Sometimes a joke turns out to be a pretty good idea
It’s the biggest charitable campaign of the year that’s doesn’t really exist.
Say hello to #ThanksBilly, the Twitter stunt throwing unflattering light on the guy across the microphone when Trump got up close and personal with his thoughts on grabbing genitals. Today outcast Billy Bush, who resigned in the kind of disgrace that comes with an eight-figure severance package, isn’t planning on giving that money away. So Twitter users have taken it upon themselves to do it for him, virtually, cranking out memes of an Earth-2 Billy announcing his big gift and praising him for doing the right thing.
This being the internet, some people quickly succumbed to their own hopes and mistook #ThanksBilly for the real thing. It was a relatively easy mistake to make, given how ugly Twitter can get, even when mobs aim their vitriol at truly guilty parties. Despite the company’s struggles to manage its troll problem and sustain user growth, #ThanksBilly seems to have actually fostered an organic, constructive innovation where it’s most needed—organizing insta-mockery through deeply satirical but basically positive remarks. There’s something refreshing about watching a social media pile-on that (metaphorically) kills its target with (pretend) kindness, rather than sucking people into another round of ALL CAPS CONDEMNATION.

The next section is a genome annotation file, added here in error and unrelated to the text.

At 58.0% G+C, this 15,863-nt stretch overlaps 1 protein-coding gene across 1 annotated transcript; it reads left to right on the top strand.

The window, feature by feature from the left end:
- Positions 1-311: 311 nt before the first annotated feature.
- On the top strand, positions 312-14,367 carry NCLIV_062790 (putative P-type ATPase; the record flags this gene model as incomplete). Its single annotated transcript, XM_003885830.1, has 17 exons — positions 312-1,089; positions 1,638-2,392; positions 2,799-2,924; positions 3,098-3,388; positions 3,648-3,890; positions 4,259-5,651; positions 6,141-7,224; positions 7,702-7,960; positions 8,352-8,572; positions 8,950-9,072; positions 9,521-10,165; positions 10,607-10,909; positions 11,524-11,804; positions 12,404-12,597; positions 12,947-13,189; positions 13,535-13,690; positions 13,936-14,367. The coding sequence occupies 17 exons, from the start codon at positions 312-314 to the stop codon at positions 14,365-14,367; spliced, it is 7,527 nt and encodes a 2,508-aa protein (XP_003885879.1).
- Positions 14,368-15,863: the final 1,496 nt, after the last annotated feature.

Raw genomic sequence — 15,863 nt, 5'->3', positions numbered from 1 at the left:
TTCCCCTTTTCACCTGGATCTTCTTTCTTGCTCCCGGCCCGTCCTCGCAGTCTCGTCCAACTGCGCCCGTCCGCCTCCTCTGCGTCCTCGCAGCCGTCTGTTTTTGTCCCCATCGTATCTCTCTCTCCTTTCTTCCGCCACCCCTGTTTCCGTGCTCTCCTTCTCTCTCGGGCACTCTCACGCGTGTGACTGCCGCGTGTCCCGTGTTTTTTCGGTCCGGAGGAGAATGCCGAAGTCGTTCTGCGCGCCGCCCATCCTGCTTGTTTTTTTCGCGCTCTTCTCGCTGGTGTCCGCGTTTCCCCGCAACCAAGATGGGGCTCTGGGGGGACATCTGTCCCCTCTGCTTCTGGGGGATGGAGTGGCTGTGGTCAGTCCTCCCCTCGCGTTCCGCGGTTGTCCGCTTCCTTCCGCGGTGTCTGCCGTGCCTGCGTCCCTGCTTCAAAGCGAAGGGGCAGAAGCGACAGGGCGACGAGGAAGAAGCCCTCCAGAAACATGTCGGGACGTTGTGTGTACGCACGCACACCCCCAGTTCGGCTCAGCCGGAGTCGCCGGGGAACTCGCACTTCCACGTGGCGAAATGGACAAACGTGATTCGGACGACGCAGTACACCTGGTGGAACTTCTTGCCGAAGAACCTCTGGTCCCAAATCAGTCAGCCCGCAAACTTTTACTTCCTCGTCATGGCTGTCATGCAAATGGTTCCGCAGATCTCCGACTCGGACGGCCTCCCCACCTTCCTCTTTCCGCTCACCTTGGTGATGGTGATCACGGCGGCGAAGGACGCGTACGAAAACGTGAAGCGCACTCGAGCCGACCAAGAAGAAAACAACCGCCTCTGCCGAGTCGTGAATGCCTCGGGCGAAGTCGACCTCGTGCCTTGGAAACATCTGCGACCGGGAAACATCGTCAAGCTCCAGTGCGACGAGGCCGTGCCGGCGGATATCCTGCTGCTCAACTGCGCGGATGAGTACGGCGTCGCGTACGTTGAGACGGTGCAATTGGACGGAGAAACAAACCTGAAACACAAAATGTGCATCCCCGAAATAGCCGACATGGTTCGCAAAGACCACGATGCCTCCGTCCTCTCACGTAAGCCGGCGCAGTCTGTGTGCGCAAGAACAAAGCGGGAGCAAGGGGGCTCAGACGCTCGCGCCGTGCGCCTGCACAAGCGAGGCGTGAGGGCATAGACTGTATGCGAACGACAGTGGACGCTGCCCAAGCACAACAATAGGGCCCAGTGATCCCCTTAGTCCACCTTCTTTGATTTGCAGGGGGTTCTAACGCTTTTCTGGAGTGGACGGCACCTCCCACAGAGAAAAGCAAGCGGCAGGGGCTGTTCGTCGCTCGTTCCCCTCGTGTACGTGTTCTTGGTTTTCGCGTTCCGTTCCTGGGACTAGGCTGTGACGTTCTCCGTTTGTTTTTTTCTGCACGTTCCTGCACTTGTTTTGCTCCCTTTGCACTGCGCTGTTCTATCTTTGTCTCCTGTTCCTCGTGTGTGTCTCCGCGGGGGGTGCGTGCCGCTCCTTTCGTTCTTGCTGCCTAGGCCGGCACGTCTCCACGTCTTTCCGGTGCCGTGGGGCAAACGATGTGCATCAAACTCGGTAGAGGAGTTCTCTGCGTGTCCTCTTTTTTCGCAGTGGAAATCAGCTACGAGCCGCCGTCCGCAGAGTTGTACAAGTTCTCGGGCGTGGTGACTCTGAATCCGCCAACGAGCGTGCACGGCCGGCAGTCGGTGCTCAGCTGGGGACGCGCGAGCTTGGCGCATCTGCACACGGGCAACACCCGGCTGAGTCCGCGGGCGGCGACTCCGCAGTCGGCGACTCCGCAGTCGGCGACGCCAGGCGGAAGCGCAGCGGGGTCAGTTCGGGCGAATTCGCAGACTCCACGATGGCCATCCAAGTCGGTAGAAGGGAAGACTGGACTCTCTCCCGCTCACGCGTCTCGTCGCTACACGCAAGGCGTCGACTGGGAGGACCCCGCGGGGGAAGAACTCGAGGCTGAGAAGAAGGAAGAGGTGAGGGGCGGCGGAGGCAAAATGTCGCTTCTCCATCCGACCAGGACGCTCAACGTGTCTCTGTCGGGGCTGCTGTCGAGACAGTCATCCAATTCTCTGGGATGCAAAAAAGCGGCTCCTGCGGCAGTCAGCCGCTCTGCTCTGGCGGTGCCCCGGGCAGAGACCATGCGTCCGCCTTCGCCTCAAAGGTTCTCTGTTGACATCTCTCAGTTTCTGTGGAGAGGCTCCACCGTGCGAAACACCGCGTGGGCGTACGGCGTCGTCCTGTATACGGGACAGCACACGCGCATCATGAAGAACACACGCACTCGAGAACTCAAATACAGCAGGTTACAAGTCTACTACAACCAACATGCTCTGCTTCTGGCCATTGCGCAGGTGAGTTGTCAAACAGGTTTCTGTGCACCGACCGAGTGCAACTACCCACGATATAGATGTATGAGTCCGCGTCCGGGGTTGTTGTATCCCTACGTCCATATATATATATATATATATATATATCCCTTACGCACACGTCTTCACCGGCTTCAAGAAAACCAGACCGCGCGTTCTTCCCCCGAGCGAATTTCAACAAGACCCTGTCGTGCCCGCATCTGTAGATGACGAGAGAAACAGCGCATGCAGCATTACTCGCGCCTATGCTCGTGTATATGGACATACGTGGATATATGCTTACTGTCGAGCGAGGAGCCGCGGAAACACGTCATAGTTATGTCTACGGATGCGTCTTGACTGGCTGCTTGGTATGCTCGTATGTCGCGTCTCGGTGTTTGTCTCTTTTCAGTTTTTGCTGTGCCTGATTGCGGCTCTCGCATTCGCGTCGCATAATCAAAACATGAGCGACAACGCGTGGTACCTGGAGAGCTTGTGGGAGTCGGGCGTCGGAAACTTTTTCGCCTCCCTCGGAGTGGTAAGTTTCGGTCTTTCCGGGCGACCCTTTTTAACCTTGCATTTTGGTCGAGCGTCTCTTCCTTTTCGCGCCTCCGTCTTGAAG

Still, if Bush doesn’t take advantage of this opportunity to rehabilitate his reputation on some level, we can all probably expect a fresh wave of genuine outrage with some good reason behind it. It’s little surprise that Americans’ basket of deplorables tends to include those who act ungenerously but expect generosity in return.